Although people are talking about mental health more than ever, the message doesn't seem to be getting through, former Kellogg scholar Matte Kirk says.
While Kirk's 2018 study "Building mental wellness in the rural sector," unearthed some sobering numbers, today's figures had got worse, he said.
"The stats are going in the wrong direction unfortunately," Kirk, who's now a Waikato-based Territory Manager for Pioneer Brand Seeds, told The Country's Jamie Mackay.
"The other really scary part about that is there are a lot of people that have mental health issues, or illness, and they don't even really recognise that that's what they've got."
Kirk said he knew about this from personal experience.
"I probably lived with quite a sore brain for many, many years and didn't do anything about it."
Kirk didn't realise he'd been "quite unwell for a while" until he finally addressed the issue.
He likened his condition to having a physical injury, but found that people tended not to treat their brains like a muscle.
"If I had a sore calf muscle and it was sore for more than three days I'd definitely be going straight to physio. But most people walk around with a sore brain for a few years and don't do anything about it."
"It's the most important muscle in our body and we need to treat it that way for sure."
However, despite the statistics, Kirk believed people were "on the right track" about accepting that mental illness was not a sign of weakness, and that the stigma attached to it wasn't so strong.
He noticed his friends, family and boss were more open about checking in and talking about how they were feeling.
Kirk said it was important to be honest in these conversations.
"My boss might ask me 'how are you going today?' and I'll say 'you know I'm actually feeling pretty average today'. Whereas five years ago I would had just said 'oh yeah, nah, I'm all good'".
"So I think we are getting better at just telling people that we're not feeling good – and there's nothing wrong with that."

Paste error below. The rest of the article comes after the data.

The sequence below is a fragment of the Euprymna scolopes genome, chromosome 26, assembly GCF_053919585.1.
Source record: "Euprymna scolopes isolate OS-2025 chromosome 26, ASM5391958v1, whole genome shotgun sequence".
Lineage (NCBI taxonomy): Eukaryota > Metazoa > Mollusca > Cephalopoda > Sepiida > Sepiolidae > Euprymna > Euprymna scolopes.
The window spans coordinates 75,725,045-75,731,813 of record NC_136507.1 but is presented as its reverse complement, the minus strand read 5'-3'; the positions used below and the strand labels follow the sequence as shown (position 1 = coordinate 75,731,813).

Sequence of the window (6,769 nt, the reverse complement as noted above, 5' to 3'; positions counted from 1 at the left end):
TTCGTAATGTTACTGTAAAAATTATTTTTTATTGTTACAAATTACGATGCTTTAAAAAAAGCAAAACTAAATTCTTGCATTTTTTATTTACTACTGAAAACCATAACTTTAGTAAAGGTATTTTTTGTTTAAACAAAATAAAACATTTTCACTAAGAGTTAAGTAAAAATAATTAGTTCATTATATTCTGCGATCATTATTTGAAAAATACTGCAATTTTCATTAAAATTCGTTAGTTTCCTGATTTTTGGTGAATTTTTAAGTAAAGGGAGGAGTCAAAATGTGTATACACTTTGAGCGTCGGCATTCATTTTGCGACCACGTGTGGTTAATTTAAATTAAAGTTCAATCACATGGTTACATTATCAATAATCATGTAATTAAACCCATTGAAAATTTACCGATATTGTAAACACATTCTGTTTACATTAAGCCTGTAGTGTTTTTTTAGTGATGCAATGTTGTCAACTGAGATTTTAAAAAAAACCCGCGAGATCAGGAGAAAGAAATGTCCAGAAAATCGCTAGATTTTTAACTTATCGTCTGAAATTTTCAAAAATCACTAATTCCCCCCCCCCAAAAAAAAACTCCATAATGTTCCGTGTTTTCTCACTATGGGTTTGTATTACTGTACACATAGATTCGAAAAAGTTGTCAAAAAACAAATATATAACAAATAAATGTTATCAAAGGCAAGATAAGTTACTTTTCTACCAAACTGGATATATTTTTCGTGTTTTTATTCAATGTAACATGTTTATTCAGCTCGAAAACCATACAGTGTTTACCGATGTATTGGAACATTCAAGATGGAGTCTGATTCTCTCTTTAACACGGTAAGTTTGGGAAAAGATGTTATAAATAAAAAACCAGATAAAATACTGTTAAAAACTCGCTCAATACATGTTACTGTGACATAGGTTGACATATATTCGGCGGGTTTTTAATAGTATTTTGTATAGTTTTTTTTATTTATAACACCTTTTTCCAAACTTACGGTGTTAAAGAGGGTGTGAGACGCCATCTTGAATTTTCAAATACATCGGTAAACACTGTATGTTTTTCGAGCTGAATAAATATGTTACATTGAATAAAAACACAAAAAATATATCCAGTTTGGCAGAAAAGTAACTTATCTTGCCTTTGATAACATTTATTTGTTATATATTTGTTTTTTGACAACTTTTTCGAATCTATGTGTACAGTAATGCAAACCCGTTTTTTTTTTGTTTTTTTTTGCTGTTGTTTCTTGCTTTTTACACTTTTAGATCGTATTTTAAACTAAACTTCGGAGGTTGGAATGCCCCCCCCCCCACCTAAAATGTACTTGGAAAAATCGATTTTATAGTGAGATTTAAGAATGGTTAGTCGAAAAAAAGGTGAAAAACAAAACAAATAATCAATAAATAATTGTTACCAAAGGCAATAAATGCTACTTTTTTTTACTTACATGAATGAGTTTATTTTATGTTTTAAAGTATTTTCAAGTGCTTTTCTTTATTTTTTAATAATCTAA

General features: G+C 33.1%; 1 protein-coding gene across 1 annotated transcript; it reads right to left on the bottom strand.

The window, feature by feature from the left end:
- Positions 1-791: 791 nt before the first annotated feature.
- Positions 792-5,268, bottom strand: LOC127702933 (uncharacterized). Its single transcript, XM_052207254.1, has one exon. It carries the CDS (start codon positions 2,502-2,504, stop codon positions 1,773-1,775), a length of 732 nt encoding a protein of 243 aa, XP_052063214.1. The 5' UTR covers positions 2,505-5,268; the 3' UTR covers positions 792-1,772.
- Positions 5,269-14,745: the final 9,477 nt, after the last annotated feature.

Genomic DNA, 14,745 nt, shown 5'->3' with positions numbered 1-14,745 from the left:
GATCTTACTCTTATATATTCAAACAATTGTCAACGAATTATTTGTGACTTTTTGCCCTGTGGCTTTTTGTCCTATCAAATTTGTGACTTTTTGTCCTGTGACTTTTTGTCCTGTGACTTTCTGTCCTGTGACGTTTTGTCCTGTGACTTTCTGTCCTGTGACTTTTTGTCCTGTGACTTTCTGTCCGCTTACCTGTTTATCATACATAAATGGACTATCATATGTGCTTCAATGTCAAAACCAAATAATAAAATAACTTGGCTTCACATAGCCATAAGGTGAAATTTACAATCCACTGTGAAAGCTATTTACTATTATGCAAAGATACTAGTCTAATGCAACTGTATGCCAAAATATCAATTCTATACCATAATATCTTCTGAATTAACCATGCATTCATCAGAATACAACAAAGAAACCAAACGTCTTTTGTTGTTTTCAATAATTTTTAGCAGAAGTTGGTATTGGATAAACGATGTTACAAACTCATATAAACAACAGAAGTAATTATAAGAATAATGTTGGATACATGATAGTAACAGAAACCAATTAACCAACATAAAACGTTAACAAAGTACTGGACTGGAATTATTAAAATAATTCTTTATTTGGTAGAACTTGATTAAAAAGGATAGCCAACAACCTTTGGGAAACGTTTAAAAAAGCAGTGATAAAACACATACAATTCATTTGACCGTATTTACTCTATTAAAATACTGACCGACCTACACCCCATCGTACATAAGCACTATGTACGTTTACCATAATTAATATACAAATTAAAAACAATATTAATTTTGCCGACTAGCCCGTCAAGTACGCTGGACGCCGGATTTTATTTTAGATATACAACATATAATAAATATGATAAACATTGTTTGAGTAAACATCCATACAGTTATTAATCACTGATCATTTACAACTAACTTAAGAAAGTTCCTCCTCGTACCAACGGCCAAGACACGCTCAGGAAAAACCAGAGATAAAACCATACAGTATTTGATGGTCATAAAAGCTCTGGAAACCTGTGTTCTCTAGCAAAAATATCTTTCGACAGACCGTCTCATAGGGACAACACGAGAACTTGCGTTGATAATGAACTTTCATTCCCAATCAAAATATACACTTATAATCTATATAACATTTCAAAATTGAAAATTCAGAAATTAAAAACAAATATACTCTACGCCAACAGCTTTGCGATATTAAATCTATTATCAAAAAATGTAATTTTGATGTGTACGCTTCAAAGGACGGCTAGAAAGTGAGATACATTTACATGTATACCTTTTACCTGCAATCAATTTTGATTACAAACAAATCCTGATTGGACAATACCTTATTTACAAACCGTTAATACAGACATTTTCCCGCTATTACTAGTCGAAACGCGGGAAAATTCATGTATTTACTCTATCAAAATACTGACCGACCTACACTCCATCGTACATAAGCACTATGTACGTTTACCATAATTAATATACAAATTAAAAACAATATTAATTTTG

Main factors contributing to stress on-farm were, isolation, long hours, not enough time off-farm, poor eating habits and lack of sleep, Kirk found.
Physical exercise was helpful to combat stress, and Kirk had seen the positive effects of the Surfing for Farmers programme he'd been running in Raglan over summer.
"The farmers that are turning up…you should see how invigorated they are once they get out of the water. They are so happy, big smiles; they're like little children hyped up on lollies."
"It just shows that getting out in the fresh air, doing something different, getting your heart rate up is just so good for our brains."
For farmers, getting off-farm was "the key to making yourself feel better," Kirk said.
"It doesn't actually really matter what it is, but you just need an excuse that you put in your calendar once or twice a week, every week, and you make sure that you drive out the gate."
Where to get help:
Rural Support Trust: 0800 787 254
Lifeline: 0800 543 354 (available 24/7)
Suicide Crisis Helpline: 0508 828 865 (0508 TAUTOKO) (available 24/7)
Youthline: 0800 376 633
Kidsline: 0800 543 754 (available 24/7)
Whatsup: 0800 942 8787 (1pm to 11pm)
Depression helpline: 0800 111 757 (available 24/7)
If it is an emergency and you feel like you or someone else is at risk, call 111.